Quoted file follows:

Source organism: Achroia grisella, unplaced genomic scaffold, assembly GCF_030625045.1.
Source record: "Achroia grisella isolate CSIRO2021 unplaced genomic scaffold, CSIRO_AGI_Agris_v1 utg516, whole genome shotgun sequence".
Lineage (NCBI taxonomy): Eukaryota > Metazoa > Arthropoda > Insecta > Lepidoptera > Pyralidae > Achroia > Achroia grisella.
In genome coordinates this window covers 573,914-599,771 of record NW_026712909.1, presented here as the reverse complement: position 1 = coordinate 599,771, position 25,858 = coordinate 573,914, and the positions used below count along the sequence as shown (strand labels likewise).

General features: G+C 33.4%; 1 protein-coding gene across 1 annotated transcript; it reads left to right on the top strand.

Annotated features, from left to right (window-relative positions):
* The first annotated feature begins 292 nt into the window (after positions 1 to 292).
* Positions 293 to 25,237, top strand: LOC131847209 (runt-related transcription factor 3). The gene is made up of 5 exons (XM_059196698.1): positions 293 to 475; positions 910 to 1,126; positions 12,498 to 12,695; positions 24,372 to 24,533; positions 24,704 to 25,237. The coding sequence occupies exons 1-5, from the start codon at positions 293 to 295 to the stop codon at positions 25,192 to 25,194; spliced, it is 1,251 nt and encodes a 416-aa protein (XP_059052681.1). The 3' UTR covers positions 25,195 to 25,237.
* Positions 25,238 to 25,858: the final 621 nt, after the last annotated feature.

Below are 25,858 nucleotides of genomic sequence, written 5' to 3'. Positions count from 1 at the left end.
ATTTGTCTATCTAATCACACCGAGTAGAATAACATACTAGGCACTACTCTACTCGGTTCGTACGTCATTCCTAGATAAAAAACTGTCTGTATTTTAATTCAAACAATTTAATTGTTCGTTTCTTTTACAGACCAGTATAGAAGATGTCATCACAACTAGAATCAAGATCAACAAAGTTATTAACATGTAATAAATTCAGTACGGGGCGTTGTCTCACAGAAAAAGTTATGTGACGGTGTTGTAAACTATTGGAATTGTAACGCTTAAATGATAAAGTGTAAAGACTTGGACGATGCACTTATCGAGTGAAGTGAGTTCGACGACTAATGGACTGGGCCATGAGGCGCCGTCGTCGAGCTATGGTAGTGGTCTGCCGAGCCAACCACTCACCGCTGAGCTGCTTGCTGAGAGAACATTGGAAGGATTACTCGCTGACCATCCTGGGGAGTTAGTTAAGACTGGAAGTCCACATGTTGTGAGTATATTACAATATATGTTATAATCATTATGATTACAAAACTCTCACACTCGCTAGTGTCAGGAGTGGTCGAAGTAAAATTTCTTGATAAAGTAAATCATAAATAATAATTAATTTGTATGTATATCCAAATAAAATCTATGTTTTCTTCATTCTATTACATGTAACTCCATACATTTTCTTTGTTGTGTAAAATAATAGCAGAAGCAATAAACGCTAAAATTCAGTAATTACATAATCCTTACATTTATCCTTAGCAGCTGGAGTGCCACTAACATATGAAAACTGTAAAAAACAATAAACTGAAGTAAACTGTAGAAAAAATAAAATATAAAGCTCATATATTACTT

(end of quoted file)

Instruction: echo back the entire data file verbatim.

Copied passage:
Source organism: Achroia grisella, unplaced genomic scaffold, assembly GCF_030625045.1.
Source record: "Achroia grisella isolate CSIRO2021 unplaced genomic scaffold, CSIRO_AGI_Agris_v1 utg516, whole genome shotgun sequence".
Lineage (NCBI taxonomy): Eukaryota > Metazoa > Arthropoda > Insecta > Lepidoptera > Pyralidae > Achroia > Achroia grisella.
In genome coordinates this window covers 573,914-599,771 of record NW_026712909.1, presented here as the reverse complement: position 1 = coordinate 599,771, position 25,858 = coordinate 573,914, and the positions used below count along the sequence as shown (strand labels likewise).

General features: G+C 33.4%; 1 protein-coding gene across 1 annotated transcript; it reads left to right on the top strand.

Annotated features, from left to right (window-relative positions):
* The first annotated feature begins 292 nt into the window (after positions 1 to 292).
* Positions 293 to 25,237, top strand: LOC131847209 (runt-related transcription factor 3). The gene is made up of 5 exons (XM_059196698.1): positions 293 to 475; positions 910 to 1,126; positions 12,498 to 12,695; positions 24,372 to 24,533; positions 24,704 to 25,237. The coding sequence occupies exons 1-5, from the start codon at positions 293 to 295 to the stop codon at positions 25,192 to 25,194; spliced, it is 1,251 nt and encodes a 416-aa protein (XP_059052681.1). The 3' UTR covers positions 25,195 to 25,237.
* Positions 25,238 to 25,858: the final 621 nt, after the last annotated feature.

Below are 25,858 nucleotides of genomic sequence, written 5' to 3'. Positions count from 1 at the left end.
ATTTGTCTATCTAATCACACCGAGTAGAATAACATACTAGGCACTACTCTACTCGGTTCGTACGTCATTCCTAGATAAAAAACTGTCTGTATTTTAATTCAAACAATTTAATTGTTCGTTTCTTTTACAGACCAGTATAGAAGATGTCATCACAACTAGAATCAAGATCAACAAAGTTATTAACATGTAATAAATTCAGTACGGGGCGTTGTCTCACAGAAAAAGTTATGTGACGGTGTTGTAAACTATTGGAATTGTAACGCTTAAATGATAAAGTGTAAAGACTTGGACGATGCACTTATCGAGTGAAGTGAGTTCGACGACTAATGGACTGGGCCATGAGGCGCCGTCGTCGAGCTATGGTAGTGGTCTGCCGAGCCAACCACTCACCGCTGAGCTGCTTGCTGAGAGAACATTGGAAGGATTACTCGCTGACCATCCTGGGGAGTTAGTTAAGACTGGAAGTCCACATGTTGTGAGTATATTACAATATATGTTATAATCATTATGATTACAAAACTCTCACACTCGCTAGTGTCAGGAGTGGTCGAAGTAAAATTTCTTGATAAAGTAAATCATAAATAATAATTAATTTGTATGTATATCCAAATAAAATCTATGTTTTCTTCATTCTATTACATGTAACTCCATACATTTTCTTTGTTGTGTAAAATAATAGCAGAAGCAATAAACGCTAAAATTCAGTAATTACATAATCCTTACATTTATCCTTAGCAGCTGGAGTGCCACTAACATATGAAAACTGTAAAAAACAATAAACTGAAGTAAACTGTAGAAAAAATAAAATATAAAGCTCATATATTACTT